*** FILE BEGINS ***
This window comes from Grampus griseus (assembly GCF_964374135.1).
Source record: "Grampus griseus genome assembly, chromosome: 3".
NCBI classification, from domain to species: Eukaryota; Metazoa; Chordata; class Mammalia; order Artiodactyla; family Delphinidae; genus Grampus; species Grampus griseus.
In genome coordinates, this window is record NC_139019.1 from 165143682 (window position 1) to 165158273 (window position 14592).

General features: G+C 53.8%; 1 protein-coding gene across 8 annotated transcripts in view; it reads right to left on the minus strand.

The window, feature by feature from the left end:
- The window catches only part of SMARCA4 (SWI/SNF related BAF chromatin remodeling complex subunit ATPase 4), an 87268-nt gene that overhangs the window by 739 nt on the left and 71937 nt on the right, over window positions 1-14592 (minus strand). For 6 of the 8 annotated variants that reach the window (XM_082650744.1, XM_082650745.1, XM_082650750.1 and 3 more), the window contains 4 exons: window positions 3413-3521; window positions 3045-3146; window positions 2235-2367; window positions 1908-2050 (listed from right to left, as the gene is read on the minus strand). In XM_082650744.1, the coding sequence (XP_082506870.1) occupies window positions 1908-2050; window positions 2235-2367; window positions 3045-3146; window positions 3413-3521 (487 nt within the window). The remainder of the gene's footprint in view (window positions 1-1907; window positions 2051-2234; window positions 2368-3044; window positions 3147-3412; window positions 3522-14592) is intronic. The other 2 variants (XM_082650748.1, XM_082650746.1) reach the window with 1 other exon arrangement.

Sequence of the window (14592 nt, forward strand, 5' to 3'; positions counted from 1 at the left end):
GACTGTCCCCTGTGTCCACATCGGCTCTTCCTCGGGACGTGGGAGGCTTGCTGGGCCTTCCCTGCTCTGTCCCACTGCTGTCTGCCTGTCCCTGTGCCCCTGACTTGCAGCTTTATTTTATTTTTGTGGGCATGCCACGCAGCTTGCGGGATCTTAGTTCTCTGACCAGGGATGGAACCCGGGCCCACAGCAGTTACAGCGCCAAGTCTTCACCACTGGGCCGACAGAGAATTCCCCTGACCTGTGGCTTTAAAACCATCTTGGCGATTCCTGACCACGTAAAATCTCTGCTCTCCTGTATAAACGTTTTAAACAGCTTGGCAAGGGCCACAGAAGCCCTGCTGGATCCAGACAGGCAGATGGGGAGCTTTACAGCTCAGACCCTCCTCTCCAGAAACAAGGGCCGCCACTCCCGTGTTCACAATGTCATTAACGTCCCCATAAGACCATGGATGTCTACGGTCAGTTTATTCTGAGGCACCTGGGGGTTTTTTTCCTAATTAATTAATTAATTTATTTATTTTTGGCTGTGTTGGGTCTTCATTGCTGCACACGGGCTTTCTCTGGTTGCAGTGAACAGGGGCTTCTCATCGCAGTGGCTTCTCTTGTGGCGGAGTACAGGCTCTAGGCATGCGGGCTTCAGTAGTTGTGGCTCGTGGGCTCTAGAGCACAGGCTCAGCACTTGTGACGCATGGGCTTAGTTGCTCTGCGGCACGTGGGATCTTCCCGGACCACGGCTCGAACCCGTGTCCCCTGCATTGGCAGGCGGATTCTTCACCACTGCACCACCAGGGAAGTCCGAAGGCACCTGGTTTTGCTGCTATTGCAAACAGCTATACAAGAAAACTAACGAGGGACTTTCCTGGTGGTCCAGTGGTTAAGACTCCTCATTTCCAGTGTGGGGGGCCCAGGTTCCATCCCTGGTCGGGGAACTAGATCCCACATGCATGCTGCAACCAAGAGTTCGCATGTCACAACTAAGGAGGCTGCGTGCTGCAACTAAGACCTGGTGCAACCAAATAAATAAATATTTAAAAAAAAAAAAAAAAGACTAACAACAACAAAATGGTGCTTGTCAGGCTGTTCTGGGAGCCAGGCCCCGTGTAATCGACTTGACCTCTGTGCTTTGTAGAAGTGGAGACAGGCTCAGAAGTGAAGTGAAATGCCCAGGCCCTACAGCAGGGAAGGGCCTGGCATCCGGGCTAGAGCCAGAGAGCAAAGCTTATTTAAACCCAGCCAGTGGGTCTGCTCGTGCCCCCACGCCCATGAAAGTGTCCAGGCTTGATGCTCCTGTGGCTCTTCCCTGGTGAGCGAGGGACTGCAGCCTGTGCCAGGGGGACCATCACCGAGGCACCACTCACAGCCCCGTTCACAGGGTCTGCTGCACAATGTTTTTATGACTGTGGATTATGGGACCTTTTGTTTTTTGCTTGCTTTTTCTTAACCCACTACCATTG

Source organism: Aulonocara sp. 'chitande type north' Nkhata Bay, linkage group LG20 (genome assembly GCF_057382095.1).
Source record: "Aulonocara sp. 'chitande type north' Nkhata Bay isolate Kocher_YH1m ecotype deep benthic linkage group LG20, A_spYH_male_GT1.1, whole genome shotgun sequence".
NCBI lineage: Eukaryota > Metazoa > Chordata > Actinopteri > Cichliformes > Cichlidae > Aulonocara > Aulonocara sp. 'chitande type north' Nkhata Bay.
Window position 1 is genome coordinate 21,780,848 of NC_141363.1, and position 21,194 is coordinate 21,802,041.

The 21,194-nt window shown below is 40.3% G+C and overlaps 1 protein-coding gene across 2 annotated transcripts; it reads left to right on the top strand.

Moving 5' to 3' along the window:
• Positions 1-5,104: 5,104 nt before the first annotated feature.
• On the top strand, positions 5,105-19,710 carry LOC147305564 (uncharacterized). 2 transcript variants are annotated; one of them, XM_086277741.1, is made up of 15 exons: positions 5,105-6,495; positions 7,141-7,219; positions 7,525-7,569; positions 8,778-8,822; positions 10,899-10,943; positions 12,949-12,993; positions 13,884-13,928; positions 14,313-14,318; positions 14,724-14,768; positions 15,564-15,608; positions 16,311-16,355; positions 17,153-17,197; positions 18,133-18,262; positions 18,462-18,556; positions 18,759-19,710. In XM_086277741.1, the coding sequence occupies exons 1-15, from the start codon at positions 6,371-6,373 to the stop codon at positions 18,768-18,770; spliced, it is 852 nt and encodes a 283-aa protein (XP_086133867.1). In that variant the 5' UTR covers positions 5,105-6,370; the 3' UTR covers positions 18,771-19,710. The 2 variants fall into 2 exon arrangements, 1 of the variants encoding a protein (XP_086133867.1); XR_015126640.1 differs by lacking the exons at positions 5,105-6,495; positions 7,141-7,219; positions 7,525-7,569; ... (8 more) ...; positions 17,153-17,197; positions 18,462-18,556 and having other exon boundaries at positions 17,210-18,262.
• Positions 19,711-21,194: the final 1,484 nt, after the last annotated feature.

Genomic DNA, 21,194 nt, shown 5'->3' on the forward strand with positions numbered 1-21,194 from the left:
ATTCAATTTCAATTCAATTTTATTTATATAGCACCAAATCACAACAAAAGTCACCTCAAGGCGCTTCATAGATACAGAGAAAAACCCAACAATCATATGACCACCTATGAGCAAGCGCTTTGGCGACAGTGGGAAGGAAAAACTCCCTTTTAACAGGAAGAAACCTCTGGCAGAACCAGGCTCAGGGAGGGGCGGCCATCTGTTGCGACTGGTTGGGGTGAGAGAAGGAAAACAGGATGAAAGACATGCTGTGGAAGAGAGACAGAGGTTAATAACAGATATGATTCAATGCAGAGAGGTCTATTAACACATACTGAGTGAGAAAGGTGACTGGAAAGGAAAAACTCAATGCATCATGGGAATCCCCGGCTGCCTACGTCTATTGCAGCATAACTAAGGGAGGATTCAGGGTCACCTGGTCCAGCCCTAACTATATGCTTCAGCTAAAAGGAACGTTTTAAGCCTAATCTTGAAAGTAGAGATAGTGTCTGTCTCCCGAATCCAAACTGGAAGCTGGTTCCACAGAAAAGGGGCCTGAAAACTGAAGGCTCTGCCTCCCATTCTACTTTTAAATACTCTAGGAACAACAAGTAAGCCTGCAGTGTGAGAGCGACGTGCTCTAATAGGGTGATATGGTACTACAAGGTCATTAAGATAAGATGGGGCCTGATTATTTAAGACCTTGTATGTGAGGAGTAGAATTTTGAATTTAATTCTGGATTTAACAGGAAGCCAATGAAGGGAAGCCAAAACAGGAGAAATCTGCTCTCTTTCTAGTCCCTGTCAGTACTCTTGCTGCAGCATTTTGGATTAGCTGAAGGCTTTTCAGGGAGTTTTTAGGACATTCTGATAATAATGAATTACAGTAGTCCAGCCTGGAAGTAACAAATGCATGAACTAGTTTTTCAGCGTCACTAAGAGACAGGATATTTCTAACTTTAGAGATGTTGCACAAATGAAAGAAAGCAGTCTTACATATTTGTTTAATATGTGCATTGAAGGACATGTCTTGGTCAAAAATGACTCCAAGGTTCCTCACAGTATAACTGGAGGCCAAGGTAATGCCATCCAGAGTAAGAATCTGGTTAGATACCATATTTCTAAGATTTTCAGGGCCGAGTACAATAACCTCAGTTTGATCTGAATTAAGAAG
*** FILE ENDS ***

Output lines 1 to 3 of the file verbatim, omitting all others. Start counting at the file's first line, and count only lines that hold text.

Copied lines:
This window comes from Grampus griseus (assembly GCF_964374135.1).
Source record: "Grampus griseus genome assembly, chromosome: 3".
NCBI classification, from domain to species: Eukaryota; Metazoa; Chordata; class Mammalia; order Artiodactyla; family Delphinidae; genus Grampus; species Grampus griseus.